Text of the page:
Moral check on employees:
It makes the client’s staff more aware and efficient in their work as they know that their work is under scrutiny all the time. Hence, they keep the work up-to-date and do not commit fraud.
Reduces the burden of statutory auditor:
It relieves statutory auditors of the burden of routine checking and allows them to spend their resources on more valuable operations.
Disadvantages of continuous audit
Despite the above advantages, there are a few apparent disadvantages of continuous audit too. Some of these are:
- A continuous audit is not economical for small companies.
- After the audit is done, the records and statistics in the books of account that have already been examined by the auditor may be altered by the staff of the client.
- The auditor’s frequent visits to the workplace may cause inconvenience at times.
- The client may suffer due to a clash of work between his staff and the duties of the auditor.
- It is more expensive since the auditor must commit more time to this audit.
- The auditing work/process can become very mechanical and repetitive.
- Audit personnel may not complete the work on each visit. As a result, they may forget to clear out the queries or follow up on the tasks left on the last visit.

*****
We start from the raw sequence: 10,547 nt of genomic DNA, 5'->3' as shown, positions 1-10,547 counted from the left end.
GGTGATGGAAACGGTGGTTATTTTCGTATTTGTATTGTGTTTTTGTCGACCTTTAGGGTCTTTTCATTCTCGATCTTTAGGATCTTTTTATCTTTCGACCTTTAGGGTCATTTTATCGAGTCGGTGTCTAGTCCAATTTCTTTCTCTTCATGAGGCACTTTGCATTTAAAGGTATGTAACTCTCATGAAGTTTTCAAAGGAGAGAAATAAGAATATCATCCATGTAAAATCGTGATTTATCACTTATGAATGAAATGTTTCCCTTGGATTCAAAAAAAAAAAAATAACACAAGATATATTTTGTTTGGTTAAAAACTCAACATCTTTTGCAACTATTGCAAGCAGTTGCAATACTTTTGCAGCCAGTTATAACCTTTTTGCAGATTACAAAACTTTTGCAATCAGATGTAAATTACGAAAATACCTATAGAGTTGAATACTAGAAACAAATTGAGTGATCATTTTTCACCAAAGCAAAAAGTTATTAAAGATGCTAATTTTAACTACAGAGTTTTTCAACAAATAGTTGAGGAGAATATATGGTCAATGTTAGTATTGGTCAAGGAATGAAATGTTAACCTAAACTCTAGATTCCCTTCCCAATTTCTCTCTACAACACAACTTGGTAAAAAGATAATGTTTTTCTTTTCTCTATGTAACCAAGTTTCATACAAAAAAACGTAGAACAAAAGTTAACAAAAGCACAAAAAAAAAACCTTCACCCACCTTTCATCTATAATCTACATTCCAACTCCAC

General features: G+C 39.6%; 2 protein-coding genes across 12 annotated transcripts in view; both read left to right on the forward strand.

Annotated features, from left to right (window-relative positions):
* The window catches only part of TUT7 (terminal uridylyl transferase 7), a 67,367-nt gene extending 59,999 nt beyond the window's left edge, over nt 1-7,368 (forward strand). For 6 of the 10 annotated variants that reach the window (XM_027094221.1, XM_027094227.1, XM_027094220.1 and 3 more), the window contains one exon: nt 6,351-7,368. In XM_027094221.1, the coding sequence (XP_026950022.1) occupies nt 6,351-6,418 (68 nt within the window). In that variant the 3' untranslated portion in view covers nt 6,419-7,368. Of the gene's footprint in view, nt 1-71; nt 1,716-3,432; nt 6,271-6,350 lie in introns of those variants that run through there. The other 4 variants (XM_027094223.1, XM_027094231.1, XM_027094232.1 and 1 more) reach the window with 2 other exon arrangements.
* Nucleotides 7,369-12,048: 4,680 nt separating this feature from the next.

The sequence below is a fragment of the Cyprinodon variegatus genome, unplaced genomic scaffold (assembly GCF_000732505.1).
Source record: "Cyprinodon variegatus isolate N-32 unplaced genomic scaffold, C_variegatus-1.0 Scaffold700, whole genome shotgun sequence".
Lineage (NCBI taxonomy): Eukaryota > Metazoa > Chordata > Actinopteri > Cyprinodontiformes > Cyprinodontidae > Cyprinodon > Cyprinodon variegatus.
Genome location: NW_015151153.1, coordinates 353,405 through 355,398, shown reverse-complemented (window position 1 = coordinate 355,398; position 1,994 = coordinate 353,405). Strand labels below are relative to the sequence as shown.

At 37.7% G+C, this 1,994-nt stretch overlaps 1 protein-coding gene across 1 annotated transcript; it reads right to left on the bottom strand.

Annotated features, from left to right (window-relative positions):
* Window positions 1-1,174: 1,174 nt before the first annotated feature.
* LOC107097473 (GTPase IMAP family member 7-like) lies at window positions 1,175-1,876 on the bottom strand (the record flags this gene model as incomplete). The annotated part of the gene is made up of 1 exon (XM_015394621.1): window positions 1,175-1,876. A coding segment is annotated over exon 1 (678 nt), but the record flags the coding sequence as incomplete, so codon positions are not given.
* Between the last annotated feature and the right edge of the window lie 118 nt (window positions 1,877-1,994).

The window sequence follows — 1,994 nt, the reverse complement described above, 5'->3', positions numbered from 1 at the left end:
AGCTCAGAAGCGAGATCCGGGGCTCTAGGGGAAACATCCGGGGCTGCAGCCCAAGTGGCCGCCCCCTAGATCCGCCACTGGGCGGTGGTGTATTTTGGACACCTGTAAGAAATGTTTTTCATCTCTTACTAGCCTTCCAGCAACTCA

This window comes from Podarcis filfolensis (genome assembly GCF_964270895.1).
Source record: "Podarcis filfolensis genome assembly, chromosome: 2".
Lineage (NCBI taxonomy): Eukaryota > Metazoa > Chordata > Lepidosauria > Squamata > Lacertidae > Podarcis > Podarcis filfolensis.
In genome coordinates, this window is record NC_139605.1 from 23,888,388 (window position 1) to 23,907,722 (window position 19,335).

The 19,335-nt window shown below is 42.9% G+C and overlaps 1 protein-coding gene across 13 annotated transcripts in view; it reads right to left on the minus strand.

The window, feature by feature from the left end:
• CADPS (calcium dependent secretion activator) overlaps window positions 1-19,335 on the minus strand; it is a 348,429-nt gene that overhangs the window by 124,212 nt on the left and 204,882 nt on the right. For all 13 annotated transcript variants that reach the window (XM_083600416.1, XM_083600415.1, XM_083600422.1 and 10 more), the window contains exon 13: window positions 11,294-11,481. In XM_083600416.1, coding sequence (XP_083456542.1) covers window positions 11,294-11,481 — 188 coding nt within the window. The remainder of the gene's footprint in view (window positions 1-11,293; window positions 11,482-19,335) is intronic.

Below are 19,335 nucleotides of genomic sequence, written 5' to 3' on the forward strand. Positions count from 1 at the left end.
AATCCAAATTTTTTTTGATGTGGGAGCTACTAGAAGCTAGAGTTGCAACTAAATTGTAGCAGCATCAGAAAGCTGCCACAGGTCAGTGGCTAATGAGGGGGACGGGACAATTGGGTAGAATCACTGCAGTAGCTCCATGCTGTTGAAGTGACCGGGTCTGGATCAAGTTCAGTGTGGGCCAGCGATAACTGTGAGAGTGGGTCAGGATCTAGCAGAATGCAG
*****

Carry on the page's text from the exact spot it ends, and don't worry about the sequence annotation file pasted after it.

However, these limitations of continuous audit can be solved if the auditor firmly prohibits the client’s staff from changing the figures and passing journal entries to correct the errors identified. The altered figures can also be discovered using special ticks and coloured pencils. Further, work must be completed as much as possible at each visit, and notes regarding incomplete work or queries must be preserved in the current audit file.
A continuous audit is one in which the auditor’s staff checks the accounts of the client at frequent intervals, such as weekly, fortnightly, or monthly during an accounting period. This audit is mostly used in large organizations where several transactions of varied nature need to be examined and audited accounts need to be provided immediately after the fiscal year ends.